HOLTZOFF, District Judge.
This is an action by the settlor of a trust to revoke and cancel the trust. The matter comes before the Court on a motion by the plaintiff for summary judgment.
The trust named the settlor herself as the life tenant to receive the life income of the corpus. Upon the death of the settlor the property was to be distributed among her issue then living, per stirpes and not per capita. The plaintiff has two children, both of whom are adults and who have consented to the granting of the relief that the plaintiff prays. There are minor grandchildren, however, who have interests as contingent remaindermen, and their guardian ad litem, in the performance of his duty, contests this action, as does the trustee. Actually, however, the trustee is in a position of a stakeholder.
The plaintiff's deposition has been taken in her behalf. She testified that the purpose of the trust, created at the behest of her father, who was then alive, was to protect her property against dissipation on the part of her husband from whom she was later divorced. She was subjected to cross-examination. The deposition is one of the papers presented to the Court on this motion. Plaintiff's counsel seeks to show by the deposition that there is no material issue of fact as to what the purpose of the trust was.
No opposing papers, by way of affidavits or other similar documents, as provided by the recent amendment of Rule 56 of the Federal Rules of Civil Procedure, paragraph (e), have been submitted in behalf of the defendants. Consequently, they have not raised an issue of fact, as provided by Rule 56. The mere fact that they are unable to do so does not change the situation.
As a matter of law, it has been held time and time again that, if it appears that a trust has been created for a specific purpose and that this purpose has been fulfilled and accomplished, the trust may be terminated and cancelled.
Parol evidence is admissible to show the purpose for which any document was executed. Fox v. Johnson & Wimsatt, 75 U.S.App.D.C. 211, 217, 127 F.2d 729.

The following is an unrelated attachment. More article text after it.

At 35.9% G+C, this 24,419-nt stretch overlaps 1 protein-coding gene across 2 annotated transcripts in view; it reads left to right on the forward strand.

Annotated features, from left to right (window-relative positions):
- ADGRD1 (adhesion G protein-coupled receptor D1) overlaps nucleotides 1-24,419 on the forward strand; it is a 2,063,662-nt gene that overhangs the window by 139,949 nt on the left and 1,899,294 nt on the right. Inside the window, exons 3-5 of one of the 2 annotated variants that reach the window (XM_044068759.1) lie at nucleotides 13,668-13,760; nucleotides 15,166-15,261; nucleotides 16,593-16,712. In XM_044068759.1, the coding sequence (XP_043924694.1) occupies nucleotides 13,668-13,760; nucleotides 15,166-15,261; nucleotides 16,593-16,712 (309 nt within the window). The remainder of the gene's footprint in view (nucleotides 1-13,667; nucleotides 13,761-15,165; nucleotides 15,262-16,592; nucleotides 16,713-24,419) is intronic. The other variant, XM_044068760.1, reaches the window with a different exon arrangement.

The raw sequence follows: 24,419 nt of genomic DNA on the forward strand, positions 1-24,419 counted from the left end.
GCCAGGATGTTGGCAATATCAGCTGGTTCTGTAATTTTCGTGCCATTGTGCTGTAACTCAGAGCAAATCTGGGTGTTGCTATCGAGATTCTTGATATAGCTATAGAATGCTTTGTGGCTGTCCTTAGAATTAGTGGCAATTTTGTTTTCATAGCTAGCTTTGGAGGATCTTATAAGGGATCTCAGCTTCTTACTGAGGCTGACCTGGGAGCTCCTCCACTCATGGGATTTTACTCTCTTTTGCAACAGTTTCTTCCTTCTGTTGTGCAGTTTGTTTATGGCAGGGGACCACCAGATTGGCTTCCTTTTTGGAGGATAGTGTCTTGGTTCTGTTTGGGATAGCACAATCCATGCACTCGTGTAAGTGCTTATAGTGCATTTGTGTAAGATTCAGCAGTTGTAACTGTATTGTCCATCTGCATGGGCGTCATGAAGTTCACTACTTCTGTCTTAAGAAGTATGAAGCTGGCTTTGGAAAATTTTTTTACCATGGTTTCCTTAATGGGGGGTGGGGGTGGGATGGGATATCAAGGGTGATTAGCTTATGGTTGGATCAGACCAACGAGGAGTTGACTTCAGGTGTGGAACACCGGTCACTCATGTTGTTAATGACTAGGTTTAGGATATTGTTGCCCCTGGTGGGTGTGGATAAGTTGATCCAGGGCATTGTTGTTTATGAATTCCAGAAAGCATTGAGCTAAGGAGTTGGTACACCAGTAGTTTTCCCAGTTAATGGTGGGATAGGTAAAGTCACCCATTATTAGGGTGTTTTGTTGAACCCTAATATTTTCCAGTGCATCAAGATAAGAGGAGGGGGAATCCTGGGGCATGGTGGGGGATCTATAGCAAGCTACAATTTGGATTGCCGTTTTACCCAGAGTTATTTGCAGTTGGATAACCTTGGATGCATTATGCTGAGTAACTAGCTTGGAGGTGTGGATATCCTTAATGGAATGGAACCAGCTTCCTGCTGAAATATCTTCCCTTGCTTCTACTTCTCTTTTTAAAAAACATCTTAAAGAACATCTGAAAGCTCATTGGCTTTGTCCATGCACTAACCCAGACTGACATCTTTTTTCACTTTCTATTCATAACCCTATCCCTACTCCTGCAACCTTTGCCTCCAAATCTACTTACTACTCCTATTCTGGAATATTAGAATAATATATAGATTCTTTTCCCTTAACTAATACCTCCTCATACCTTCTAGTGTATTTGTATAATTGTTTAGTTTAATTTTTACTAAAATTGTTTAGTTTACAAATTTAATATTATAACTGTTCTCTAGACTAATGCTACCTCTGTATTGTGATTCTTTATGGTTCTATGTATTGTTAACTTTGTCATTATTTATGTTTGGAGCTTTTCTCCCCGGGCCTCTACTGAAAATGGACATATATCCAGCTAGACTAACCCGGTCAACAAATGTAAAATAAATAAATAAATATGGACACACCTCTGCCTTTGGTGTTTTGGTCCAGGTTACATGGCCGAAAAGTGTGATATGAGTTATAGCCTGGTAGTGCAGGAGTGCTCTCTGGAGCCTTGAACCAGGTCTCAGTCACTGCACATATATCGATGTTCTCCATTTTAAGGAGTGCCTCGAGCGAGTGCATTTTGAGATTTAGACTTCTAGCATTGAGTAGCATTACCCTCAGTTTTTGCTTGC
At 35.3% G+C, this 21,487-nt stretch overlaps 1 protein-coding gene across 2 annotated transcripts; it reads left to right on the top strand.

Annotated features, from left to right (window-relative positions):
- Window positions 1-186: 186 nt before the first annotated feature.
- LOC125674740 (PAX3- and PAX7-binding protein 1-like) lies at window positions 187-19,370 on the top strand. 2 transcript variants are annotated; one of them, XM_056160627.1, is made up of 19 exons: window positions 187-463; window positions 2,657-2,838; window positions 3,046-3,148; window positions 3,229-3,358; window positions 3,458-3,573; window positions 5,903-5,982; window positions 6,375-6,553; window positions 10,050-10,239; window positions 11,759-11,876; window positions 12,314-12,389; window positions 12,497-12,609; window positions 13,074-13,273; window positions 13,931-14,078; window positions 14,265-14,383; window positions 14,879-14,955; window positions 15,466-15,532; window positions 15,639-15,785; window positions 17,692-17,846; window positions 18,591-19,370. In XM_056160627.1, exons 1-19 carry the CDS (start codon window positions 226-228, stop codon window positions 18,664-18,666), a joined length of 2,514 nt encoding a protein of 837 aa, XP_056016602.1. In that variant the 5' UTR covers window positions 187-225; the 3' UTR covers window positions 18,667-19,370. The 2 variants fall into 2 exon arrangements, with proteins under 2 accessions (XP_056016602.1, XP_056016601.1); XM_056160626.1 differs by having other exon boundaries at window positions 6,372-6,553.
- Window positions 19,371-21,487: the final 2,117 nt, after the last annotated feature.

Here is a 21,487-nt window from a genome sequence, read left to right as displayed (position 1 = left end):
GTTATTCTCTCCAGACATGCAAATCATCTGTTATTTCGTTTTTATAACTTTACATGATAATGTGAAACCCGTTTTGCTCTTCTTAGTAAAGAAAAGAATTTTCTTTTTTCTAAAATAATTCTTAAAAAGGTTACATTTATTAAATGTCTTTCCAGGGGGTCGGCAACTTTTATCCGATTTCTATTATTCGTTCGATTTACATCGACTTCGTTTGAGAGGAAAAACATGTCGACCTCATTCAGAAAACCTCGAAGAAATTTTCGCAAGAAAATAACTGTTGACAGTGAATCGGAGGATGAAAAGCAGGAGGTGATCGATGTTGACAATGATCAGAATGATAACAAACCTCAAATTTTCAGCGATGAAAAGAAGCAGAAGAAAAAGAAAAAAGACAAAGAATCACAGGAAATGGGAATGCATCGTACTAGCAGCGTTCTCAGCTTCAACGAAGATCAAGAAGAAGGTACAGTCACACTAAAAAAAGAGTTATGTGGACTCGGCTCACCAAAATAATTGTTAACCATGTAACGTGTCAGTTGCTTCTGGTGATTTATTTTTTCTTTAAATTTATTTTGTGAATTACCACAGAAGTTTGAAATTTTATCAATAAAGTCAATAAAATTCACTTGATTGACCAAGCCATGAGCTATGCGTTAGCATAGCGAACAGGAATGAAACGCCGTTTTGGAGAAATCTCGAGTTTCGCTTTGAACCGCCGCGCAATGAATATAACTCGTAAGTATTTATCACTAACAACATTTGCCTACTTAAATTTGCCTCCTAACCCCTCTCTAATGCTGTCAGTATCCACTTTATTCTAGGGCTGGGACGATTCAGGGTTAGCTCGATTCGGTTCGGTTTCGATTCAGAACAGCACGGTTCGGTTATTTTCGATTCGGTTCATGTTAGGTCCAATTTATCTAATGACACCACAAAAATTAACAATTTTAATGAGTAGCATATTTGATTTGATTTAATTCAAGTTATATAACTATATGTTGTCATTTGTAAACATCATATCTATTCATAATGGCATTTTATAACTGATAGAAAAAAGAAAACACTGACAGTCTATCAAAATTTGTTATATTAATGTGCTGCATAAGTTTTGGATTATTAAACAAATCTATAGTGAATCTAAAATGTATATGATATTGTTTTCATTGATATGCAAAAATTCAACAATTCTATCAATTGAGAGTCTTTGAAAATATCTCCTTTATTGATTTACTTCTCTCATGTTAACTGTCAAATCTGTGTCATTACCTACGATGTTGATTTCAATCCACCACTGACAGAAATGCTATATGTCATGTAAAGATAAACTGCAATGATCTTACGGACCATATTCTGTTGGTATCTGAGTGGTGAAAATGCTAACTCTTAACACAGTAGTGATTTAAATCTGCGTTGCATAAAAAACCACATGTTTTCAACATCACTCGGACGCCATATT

The guardian ad litem for the minors cites the case of Teachers Annuity & Aid Association v. Riggs National Bank, 108 U.S.App.D.C. 7, 278 F.2d 452, as barring the revocation of the trust. There are statements in that case to the effect that a trust may not be modified or revoked unless the power to do so is reserved at the time the trust is created. A judicial opinion must, however, be read in connection with the facts to which it applies the rule that it invokes. In that case a trust was created for the benefit of individuals who had vested interests and who were living at the time that the creator of the trust attempted to modify it. They objected to the proposed modification. The trustee brought an action, in effect, for a declaratory judgment, and the Court held that under the circumstances the trust was not subject to revocation or modification. That case is distinguishable both on its facts and on principle. It did not present and did not pass upon the question whether, if a trust is created for a particular purpose and that purpose has been fulfilled, the settlor of the trust would have a right successfully to seek its revocation. This exception to the general doctrine of irrevocability of trusts was not involved.
In this case the vested remaindermen, as well as the life tenant, favor revocation of the trust. The only parties who are not in a position to consent are contingent remaindermen, who are under age.
The Court reaches the conclusion, therefore, that since there is no genuine issue of fact shown within Rule 56 on the question as to what the purpose of the trust was and that the purpose has been fulfilled, the motion for summary judgment should be and is granted.